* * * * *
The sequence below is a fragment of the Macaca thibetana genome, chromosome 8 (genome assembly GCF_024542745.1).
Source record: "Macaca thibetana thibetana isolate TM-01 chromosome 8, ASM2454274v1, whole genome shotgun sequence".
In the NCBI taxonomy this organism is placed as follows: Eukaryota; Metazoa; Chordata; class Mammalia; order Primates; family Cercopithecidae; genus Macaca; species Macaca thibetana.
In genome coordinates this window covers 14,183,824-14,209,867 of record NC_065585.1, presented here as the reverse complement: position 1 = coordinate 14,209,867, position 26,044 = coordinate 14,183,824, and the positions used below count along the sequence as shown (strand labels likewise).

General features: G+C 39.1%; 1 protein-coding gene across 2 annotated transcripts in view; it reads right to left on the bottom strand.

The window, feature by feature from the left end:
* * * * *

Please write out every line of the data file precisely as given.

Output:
The sequence below is a fragment of the Macaca thibetana genome, chromosome 8 (genome assembly GCF_024542745.1).
Source record: "Macaca thibetana thibetana isolate TM-01 chromosome 8, ASM2454274v1, whole genome shotgun sequence".
In the NCBI taxonomy this organism is placed as follows: Eukaryota; Metazoa; Chordata; class Mammalia; order Primates; family Cercopithecidae; genus Macaca; species Macaca thibetana.
In genome coordinates this window covers 14,183,824-14,209,867 of record NC_065585.1, presented here as the reverse complement: position 1 = coordinate 14,209,867, position 26,044 = coordinate 14,183,824, and the positions used below count along the sequence as shown (strand labels likewise).

General features: G+C 39.1%; 1 protein-coding gene across 2 annotated transcripts in view; it reads right to left on the bottom strand.

The window, feature by feature from the left end: